Working with a client on a call is the main way for customer success managers (CSMs) to uncover value from their product or service and, as a result, maintain a high level of gross and net retention. On-site meetings also happen now and then, but the COVID-19 pandemic has made online interaction even more common than it used to be.
CSMs are not magicians and cannot always guarantee that the customer’s expectations for the product are met or exceeded (for example, when the product is simply a bad fit). However, the result of the interaction with the CSM is usually a more satisfied client whose business challenges have been addressed.
For that to happen, a call with a CSM needs to take place. Unfortunately, getting clients on a call is one of the key challenges CSMs face regularly.
Today we will discuss six common reasons why customers do not want to speak with their CSMs and what to do about it. 👇
1. The essence of the role of a CSM is unclear
As more and more companies make the transition from a proprietary business model to a subscription-based one, the role of customer success manager is becoming more common. It’s still new compared to more ‘classic’ and well-known client-facing roles like sales representatives, account managers (AMs), or support agents.
So when CSMs reach out to customers, they often get confused since they don’t understand what the role implies. You often hear phrases such as, “I thought I already had a dedicated sales rep” or, “Is this about the marketing survey I got from you earlier?” The client thinks these calls are a waste of time and ignores the emails or declines the offer to have a meeting.
To avoid this confusion, it’s critical that CSMs and AMs plan client communication together. It’s good practice for the account manager to introduce a customer success manager and elaborate on the role and the support the client can expect from a CSM. Positioning the role in the CSM’s intro email also helps.
It might also be a good idea to send an email titled ‘Introducing your account team’, where all the customer-facing employees are positioned and their respective scopes of work are presented.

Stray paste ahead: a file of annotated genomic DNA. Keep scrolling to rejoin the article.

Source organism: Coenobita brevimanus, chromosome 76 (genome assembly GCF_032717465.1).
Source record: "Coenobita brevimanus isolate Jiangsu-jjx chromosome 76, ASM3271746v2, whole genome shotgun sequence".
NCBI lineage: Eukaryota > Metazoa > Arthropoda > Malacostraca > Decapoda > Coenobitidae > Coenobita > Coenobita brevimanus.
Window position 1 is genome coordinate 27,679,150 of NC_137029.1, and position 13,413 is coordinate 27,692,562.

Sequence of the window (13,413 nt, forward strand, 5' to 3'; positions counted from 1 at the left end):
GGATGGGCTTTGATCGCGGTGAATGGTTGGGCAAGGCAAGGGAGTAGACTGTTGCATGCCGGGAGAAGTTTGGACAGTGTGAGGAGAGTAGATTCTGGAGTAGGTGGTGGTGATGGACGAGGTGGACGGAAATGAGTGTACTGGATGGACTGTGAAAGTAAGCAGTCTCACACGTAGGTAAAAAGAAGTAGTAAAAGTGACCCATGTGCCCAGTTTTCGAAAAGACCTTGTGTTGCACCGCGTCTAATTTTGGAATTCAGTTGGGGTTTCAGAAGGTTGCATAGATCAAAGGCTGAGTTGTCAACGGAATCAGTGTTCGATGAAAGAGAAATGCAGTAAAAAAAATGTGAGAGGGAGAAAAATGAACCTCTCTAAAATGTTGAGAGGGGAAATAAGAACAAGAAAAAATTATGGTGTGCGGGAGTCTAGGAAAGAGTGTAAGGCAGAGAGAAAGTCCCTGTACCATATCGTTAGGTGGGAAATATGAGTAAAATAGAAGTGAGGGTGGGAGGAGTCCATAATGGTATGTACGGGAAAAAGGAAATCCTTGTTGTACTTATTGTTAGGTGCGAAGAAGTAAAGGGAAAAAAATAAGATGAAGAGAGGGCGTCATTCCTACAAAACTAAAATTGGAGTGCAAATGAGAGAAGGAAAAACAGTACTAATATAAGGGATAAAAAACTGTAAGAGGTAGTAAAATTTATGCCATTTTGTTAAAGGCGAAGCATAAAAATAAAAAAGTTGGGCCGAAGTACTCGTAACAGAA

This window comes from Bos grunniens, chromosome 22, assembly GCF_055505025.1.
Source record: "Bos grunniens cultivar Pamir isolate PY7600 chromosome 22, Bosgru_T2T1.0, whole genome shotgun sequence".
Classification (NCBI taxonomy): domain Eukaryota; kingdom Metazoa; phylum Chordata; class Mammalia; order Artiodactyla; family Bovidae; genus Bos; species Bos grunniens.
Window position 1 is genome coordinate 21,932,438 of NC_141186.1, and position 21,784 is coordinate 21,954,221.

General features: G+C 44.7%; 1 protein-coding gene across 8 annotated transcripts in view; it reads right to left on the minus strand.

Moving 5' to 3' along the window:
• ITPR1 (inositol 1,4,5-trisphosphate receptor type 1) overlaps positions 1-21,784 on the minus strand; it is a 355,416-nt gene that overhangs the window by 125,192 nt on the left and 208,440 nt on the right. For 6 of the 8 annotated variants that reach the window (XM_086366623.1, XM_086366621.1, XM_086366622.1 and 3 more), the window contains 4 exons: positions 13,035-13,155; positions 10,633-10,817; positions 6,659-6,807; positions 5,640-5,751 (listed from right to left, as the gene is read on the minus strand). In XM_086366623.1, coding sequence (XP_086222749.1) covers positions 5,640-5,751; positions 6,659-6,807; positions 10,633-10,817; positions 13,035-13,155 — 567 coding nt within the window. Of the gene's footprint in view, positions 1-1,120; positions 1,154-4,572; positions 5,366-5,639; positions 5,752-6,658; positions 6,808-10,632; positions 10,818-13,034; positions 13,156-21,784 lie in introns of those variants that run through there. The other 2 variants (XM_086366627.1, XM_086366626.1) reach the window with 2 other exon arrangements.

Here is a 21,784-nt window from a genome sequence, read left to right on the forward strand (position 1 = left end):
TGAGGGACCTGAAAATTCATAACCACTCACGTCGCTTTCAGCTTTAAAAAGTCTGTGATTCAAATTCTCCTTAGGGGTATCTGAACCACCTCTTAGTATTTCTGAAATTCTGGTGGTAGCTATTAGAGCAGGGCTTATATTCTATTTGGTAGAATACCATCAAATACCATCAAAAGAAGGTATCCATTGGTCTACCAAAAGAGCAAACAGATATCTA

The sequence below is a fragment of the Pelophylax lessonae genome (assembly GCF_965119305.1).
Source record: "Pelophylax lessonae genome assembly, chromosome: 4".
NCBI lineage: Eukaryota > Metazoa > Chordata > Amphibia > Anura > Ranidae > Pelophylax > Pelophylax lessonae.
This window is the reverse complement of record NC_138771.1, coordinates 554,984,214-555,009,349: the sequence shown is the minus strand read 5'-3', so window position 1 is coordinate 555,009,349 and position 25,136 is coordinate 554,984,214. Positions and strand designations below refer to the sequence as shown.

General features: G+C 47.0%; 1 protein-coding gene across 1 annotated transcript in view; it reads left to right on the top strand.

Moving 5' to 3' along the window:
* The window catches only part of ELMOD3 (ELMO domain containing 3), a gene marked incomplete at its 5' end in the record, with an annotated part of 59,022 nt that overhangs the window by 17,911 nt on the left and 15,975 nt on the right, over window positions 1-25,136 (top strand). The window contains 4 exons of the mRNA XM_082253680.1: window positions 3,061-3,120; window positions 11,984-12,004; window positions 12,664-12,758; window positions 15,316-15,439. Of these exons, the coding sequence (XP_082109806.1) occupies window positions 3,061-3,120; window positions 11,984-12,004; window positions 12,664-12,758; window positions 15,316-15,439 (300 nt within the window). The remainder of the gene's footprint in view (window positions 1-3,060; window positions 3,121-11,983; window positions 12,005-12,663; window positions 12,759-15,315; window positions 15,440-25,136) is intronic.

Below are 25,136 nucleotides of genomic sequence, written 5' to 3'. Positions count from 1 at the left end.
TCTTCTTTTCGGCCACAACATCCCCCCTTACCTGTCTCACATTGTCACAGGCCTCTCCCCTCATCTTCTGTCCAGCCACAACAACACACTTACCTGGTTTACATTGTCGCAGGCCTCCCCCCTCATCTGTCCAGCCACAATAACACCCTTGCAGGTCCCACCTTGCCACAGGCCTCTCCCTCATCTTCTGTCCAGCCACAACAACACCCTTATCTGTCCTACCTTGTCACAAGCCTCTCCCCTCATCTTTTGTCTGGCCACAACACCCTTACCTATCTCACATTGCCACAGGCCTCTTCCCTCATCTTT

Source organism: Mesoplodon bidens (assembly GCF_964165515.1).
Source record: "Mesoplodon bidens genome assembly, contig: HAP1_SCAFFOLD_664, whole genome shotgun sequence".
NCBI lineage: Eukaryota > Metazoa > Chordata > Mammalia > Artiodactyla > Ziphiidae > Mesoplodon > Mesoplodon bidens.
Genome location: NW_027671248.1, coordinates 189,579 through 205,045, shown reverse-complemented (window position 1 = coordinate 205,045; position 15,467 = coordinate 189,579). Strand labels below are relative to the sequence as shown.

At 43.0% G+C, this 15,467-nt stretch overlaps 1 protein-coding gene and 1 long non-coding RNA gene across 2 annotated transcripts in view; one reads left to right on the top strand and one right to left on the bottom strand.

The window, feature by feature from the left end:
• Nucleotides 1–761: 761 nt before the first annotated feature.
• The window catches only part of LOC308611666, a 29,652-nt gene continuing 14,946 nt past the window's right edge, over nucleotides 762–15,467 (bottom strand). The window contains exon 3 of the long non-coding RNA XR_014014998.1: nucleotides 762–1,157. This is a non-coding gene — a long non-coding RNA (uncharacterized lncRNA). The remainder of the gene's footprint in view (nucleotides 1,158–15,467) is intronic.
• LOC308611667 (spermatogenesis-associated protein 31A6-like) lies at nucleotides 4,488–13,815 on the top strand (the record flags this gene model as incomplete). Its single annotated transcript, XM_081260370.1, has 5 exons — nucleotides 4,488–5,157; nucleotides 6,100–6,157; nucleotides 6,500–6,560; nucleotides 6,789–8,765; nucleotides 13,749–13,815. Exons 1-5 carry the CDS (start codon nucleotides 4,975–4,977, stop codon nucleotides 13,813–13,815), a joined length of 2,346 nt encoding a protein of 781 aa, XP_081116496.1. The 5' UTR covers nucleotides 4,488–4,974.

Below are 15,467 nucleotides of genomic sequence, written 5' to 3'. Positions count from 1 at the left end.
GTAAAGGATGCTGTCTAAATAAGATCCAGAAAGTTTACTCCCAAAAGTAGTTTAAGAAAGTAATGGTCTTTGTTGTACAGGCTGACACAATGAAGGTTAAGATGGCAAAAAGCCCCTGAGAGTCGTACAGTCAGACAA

For example, you can highlight that for all commercial questions, the client is welcome to reach out to the account manager. The customer success manager provides strategic guidance on achieving the goals the client has set for the product and ensures ROI on it.
Meanwhile, the support team addresses the technical issues. Given that the team may change over time, it wouldn’t hurt to re-send these emails once a year or even more frequently.
2. The client is concerned that CSM will start selling upgrades
The lack of understanding of the role of customer success managers may lead to a false assumption that they will sell something during the call. To address this concern, the role of the CSM has to be positioned properly.
Sometimes this means communicating to the client directly that selling isn’t something that falls into the CSM’s area of responsibility. Should the customer want to upgrade their subscription, the CSM would connect them to their Account Manager.
When handling customers’ objections on this matter, it would be a good idea to highlight (either in writing or when calling the customer directly) that the first step is always making the most of their current subscription type to increase the value without increasing spending.
It’s critical that CSMs demonstrate consistency in that commitment. They need to be prepared to demonstrate the product’s basic solutions and suggest workarounds wherever applicable.